Salmon set netters on the east side of Cook Inlet sat on the beach while the drift fleet and tens of thousands of dip netters and anglers lined the river, shoulder-to-shoulder to fish the peak of the sockeye runs in the Kenai and Kasilof Rivers.

“Every single user group is fishing at maximum capacity now,” says Ken Coleman, vice president of the Kenai Peninsula Fishermen’s Association, in Soldotna. As of July 24, Coleman and dozens of other shore-based family operations had fished only three days, and other operations in the harvest district north of him fished only two.

“It’s frustrating, maddening –pick an adjective,” says Coleman.

The Cook Inlet sockeye run begins in June and typically peaks between July 17 and the end of the month. Set netters fishing south of the Kasilof River had fished six openings, but for Coleman and his neighbors whose sites are near the Kenai River, restrictions to protect dwindling chinook returns have plagued fishing opportunity since 2012.

A July 20 fishing announcement by the Alaska Department of Fish and Game opened the offshore area of Cook Inlet, but stated that no set net openings would be in the offing unless the number of chinooks going by the in-river sonar counter improved.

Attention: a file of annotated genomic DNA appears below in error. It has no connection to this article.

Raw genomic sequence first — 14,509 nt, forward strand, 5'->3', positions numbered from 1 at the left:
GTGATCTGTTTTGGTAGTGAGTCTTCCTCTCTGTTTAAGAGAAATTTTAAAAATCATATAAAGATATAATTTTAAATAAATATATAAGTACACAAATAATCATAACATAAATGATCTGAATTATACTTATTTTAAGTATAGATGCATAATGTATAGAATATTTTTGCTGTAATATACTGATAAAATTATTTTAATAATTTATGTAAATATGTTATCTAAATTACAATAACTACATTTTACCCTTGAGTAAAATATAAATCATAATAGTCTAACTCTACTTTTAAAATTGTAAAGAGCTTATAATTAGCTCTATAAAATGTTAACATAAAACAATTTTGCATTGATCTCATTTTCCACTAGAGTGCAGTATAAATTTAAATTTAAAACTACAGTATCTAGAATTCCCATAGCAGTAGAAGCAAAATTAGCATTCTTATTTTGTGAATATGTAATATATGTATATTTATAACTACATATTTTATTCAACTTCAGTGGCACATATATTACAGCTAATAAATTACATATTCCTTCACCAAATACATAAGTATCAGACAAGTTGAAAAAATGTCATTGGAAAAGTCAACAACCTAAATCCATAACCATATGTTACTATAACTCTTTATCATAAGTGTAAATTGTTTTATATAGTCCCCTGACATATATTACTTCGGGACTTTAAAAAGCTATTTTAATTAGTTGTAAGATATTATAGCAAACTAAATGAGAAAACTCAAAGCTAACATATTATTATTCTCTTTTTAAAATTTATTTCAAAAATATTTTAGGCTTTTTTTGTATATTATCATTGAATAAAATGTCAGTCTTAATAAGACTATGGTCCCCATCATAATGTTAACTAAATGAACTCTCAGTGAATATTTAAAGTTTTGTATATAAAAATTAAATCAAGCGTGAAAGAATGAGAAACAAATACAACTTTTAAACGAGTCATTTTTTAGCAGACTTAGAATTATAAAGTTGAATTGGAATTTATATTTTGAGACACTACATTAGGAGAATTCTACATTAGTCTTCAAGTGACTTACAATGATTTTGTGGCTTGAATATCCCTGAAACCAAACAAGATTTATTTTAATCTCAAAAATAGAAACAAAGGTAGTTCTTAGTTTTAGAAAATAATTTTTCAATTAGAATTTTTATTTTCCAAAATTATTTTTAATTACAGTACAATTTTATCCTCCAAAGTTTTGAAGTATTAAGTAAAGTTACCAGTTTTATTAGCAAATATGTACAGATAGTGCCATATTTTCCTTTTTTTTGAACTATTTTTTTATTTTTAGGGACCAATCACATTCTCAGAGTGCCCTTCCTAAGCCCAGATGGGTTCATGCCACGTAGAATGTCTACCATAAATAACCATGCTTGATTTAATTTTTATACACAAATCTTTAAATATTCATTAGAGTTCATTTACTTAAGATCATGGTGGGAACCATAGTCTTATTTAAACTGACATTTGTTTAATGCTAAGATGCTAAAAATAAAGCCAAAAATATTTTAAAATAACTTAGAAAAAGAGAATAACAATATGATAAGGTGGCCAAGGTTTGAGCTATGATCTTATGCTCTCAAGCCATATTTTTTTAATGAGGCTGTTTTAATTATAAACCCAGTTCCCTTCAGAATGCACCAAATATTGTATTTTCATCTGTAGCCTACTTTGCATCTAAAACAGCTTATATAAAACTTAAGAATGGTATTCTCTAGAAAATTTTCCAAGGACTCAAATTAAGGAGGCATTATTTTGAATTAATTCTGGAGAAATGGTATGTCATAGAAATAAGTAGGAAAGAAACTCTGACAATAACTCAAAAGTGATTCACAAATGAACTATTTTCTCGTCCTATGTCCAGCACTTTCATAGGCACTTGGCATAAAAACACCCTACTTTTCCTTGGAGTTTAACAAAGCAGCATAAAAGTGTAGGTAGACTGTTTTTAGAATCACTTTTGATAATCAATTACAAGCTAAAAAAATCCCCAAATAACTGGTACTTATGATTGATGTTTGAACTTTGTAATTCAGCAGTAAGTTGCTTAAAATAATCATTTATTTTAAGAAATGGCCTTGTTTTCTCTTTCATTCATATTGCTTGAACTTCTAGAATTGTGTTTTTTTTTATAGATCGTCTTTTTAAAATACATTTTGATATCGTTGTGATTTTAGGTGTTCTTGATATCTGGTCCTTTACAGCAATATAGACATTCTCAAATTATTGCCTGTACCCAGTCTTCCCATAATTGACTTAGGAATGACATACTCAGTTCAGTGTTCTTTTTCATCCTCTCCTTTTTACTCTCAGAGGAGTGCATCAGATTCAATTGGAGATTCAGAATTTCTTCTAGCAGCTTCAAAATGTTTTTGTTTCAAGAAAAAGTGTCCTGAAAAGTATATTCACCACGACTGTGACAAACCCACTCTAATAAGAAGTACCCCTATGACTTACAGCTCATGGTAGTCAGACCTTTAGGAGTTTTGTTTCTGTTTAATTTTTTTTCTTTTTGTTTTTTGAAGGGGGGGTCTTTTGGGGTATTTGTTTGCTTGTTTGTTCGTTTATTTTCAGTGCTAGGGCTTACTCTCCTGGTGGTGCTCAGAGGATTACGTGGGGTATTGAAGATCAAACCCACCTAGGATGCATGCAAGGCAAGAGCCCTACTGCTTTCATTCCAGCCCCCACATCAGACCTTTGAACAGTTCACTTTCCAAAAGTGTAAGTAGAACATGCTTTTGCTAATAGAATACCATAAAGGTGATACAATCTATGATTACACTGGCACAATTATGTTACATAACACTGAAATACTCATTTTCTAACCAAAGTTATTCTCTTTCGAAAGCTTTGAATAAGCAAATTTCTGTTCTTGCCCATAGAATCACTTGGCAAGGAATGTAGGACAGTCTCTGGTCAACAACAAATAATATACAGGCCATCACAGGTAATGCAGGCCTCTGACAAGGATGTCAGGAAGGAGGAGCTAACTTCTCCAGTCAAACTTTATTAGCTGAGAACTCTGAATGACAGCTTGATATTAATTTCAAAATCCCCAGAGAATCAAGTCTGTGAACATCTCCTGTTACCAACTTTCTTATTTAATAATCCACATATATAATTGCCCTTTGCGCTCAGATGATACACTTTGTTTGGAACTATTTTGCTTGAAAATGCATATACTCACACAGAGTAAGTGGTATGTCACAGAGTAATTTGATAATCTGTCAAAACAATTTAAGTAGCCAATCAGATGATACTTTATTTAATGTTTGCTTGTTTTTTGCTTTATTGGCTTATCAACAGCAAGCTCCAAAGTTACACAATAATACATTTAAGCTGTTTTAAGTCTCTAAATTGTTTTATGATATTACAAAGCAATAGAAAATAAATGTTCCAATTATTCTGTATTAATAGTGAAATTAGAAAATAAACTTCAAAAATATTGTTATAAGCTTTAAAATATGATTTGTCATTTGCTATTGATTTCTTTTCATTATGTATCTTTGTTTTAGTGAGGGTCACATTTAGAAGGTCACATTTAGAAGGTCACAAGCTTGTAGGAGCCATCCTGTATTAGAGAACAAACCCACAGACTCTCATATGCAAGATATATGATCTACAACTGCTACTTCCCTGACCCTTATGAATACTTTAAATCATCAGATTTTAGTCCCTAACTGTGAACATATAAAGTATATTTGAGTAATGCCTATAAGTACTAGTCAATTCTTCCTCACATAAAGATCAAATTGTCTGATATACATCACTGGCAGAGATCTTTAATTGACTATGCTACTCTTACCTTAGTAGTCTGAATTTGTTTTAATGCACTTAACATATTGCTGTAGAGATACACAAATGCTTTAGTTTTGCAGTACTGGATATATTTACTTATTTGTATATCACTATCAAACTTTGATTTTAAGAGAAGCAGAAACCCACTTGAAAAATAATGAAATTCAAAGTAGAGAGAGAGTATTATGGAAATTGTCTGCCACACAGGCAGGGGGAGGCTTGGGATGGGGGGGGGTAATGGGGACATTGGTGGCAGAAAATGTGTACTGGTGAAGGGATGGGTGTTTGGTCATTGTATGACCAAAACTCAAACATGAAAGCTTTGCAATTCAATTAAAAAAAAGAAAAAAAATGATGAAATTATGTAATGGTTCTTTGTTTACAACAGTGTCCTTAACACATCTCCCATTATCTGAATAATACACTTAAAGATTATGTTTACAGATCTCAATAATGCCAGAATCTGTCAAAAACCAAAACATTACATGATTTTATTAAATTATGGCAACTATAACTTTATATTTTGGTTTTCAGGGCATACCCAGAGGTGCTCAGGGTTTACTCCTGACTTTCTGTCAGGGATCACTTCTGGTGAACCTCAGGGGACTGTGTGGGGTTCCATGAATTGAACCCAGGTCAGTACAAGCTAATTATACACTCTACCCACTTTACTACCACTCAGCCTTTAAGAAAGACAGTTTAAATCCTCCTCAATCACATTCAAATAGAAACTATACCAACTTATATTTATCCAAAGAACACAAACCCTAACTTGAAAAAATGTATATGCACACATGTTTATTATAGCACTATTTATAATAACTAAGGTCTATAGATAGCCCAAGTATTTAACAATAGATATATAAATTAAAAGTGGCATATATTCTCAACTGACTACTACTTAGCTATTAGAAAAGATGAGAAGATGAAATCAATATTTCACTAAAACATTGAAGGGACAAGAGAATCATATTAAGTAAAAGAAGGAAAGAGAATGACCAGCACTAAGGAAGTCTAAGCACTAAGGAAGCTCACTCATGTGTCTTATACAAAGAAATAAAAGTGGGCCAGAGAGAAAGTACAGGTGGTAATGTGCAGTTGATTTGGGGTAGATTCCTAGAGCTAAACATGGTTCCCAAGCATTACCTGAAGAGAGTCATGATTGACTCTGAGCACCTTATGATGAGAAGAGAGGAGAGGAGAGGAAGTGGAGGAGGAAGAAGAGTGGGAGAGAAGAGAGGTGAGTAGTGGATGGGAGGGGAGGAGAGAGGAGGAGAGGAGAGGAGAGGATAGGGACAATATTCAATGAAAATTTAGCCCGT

Coleman blames politics for the closures and says that the biology would support set net openings for the beleaguered group.

Set netters along the entire east side of Cook Inlet had caught 32 chinooks in the 2022 season. Meanwhile, escapement of fish into the Kasilof River stood at 568,703 sockeyes and was projected to hit 926,000, almost triple of the 140,000 to 320,000 that is optimum for the river system to support for spawning. July 21 saw an all-time record sonar passage of 67,243 sockeys in a single day.

In the Kenai River escapement had reached 519,000 sockeyes as of July 20, with a total projected escapement of 1.7 million to 2.4 million. A subsequent ADF&G press release estimated escapement would hit 2.3 million.

The sonar that counts sockeye salmon is located 19 miles upriver. Drift netters and set netters have long contested the placement of the sonar as a tactic to ensure that a plethora of sockeyes have made it past their nets and into the lower river to appease dip netting and angling interests.

“It’s unfortunate that it’s politics over biology,” says Coleman, who has fished the same beach for 53 years. He believes that all of the protective measures for chinooks are a façade masking real motives to get more sockeyes into the rivers for other user groups.

“They’re all designed to keep set netters on the beach,” he says.

On July 21, ADF&G opened dip netting 24 hours a day, effective July 22 through July 31. That same day the bag limit for anglers upriver was increased from three sockeyes to six for the remainder of July. As of July 22, the total commercial harvest for the entire Cook Inlet fleet stood at 946,951 sockeyes.

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Charlie Ess is the North Pacific Bureau Chief for National Fisherman.

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